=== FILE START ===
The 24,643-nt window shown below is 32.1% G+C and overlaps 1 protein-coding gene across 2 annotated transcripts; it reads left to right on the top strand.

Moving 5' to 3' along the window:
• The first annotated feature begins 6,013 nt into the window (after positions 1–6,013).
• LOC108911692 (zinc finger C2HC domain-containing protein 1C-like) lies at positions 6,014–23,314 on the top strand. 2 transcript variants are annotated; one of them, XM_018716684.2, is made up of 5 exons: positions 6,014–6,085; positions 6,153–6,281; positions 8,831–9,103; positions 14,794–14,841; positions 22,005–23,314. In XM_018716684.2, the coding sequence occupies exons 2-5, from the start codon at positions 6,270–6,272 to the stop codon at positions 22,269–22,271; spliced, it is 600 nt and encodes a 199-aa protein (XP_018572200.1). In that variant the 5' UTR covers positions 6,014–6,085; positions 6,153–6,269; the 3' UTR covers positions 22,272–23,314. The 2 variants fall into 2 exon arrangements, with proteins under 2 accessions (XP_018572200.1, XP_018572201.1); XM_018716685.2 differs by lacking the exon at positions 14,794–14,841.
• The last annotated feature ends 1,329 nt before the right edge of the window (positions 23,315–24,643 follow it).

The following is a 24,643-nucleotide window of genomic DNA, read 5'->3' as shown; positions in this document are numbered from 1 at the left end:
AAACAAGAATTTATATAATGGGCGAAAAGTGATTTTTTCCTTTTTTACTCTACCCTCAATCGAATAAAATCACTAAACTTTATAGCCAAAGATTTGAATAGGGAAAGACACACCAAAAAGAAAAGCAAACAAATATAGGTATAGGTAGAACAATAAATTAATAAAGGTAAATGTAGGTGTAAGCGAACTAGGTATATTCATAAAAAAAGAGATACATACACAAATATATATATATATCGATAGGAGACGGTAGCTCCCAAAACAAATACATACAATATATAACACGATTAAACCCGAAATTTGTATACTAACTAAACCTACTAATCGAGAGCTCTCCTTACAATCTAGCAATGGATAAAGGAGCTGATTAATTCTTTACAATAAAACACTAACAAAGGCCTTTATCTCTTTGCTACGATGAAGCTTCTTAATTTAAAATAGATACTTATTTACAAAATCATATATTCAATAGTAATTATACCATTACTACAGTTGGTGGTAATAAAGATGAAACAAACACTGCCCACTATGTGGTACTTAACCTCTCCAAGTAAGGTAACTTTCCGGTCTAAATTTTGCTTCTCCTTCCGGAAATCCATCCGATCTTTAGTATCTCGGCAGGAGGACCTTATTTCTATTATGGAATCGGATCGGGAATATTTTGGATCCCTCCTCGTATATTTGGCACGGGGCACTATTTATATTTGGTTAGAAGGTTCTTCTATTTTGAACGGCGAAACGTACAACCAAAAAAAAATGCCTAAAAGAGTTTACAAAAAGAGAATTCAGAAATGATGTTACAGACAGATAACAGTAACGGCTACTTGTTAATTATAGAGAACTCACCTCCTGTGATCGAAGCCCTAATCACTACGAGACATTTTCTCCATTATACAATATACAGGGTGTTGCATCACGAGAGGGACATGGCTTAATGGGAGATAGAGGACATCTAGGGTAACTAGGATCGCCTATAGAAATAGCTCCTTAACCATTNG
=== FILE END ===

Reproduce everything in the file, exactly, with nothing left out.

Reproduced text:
The 24,643-nt window shown below is 32.1% G+C and overlaps 1 protein-coding gene across 2 annotated transcripts; it reads left to right on the top strand.

Moving 5' to 3' along the window:
• The first annotated feature begins 6,013 nt into the window (after positions 1–6,013).
• LOC108911692 (zinc finger C2HC domain-containing protein 1C-like) lies at positions 6,014–23,314 on the top strand. 2 transcript variants are annotated; one of them, XM_018716684.2, is made up of 5 exons: positions 6,014–6,085; positions 6,153–6,281; positions 8,831–9,103; positions 14,794–14,841; positions 22,005–23,314. In XM_018716684.2, the coding sequence occupies exons 2-5, from the start codon at positions 6,270–6,272 to the stop codon at positions 22,269–22,271; spliced, it is 600 nt and encodes a 199-aa protein (XP_018572200.1). In that variant the 5' UTR covers positions 6,014–6,085; positions 6,153–6,269; the 3' UTR covers positions 22,272–23,314. The 2 variants fall into 2 exon arrangements, with proteins under 2 accessions (XP_018572200.1, XP_018572201.1); XM_018716685.2 differs by lacking the exon at positions 14,794–14,841.
• The last annotated feature ends 1,329 nt before the right edge of the window (positions 23,315–24,643 follow it).

The following is a 24,643-nucleotide window of genomic DNA, read 5'->3' as shown; positions in this document are numbered from 1 at the left end:
AAACAAGAATTTATATAATGGGCGAAAAGTGATTTTTTCCTTTTTTACTCTACCCTCAATCGAATAAAATCACTAAACTTTATAGCCAAAGATTTGAATAGGGAAAGACACACCAAAAAGAAAAGCAAACAAATATAGGTATAGGTAGAACAATAAATTAATAAAGGTAAATGTAGGTGTAAGCGAACTAGGTATATTCATAAAAAAAGAGATACATACACAAATATATATATATATCGATAGGAGACGGTAGCTCCCAAAACAAATACATACAATATATAACACGATTAAACCCGAAATTTGTATACTAACTAAACCTACTAATCGAGAGCTCTCCTTACAATCTAGCAATGGATAAAGGAGCTGATTAATTCTTTACAATAAAACACTAACAAAGGCCTTTATCTCTTTGCTACGATGAAGCTTCTTAATTTAAAATAGATACTTATTTACAAAATCATATATTCAATAGTAATTATACCATTACTACAGTTGGTGGTAATAAAGATGAAACAAACACTGCCCACTATGTGGTACTTAACCTCTCCAAGTAAGGTAACTTTCCGGTCTAAATTTTGCTTCTCCTTCCGGAAATCCATCCGATCTTTAGTATCTCGGCAGGAGGACCTTATTTCTATTATGGAATCGGATCGGGAATATTTTGGATCCCTCCTCGTATATTTGGCACGGGGCACTATTTATATTTGGTTAGAAGGTTCTTCTATTTTGAACGGCGAAACGTACAACCAAAAAAAAATGCCTAAAAGAGTTTACAAAAAGAGAATTCAGAAATGATGTTACAGACAGATAACAGTAACGGCTACTTGTTAATTATAGAGAACTCACCTCCTGTGATCGAAGCCCTAATCACTACGAGACATTTTCTCCATTATACAATATACAGGGTGTTGCATCACGAGAGGGACATGGCTTAATGGGAGATAGAGGACATCTAGGGTAACTAGGATCGCCTATAGAAATAGCTCCTTAACCATTNG